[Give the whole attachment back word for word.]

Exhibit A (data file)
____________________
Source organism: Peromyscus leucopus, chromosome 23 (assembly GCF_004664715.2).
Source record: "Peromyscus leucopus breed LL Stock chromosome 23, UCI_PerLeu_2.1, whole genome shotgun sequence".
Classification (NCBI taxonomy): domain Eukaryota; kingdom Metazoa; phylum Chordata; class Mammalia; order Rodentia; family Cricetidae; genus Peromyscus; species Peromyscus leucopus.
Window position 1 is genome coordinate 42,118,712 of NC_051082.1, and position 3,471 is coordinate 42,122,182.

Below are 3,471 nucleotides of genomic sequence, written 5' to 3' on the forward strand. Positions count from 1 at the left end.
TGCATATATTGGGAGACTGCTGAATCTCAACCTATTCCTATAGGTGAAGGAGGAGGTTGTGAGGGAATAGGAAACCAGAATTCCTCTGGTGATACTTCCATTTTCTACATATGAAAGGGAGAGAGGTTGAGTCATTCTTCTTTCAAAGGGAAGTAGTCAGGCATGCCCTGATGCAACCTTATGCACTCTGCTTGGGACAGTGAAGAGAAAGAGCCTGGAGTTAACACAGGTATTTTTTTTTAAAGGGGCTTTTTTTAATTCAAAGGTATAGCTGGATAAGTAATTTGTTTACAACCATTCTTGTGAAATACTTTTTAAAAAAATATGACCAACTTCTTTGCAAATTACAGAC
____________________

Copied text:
Source organism: Peromyscus leucopus, chromosome 23 (assembly GCF_004664715.2).
Source record: "Peromyscus leucopus breed LL Stock chromosome 23, UCI_PerLeu_2.1, whole genome shotgun sequence".
Classification (NCBI taxonomy): domain Eukaryota; kingdom Metazoa; phylum Chordata; class Mammalia; order Rodentia; family Cricetidae; genus Peromyscus; species Peromyscus leucopus.
Window position 1 is genome coordinate 42,118,712 of NC_051082.1, and position 3,471 is coordinate 42,122,182.

Below are 3,471 nucleotides of genomic sequence, written 5' to 3' on the forward strand. Positions count from 1 at the left end.
TGCATATATTGGGAGACTGCTGAATCTCAACCTATTCCTATAGGTGAAGGAGGAGGTTGTGAGGGAATAGGAAACCAGAATTCCTCTGGTGATACTTCCATTTTCTACATATGAAAGGGAGAGAGGTTGAGTCATTCTTCTTTCAAAGGGAAGTAGTCAGGCATGCCCTGATGCAACCTTATGCACTCTGCTTGGGACAGTGAAGAGAAAGAGCCTGGAGTTAACACAGGTATTTTTTTTTAAAGGGGCTTTTTTTAATTCAAAGGTATAGCTGGATAAGTAATTTGTTTACAACCATTCTTGTGAAATACTTTTTAAAAAAATATGACCAACTTCTTTGCAAATTACAGAC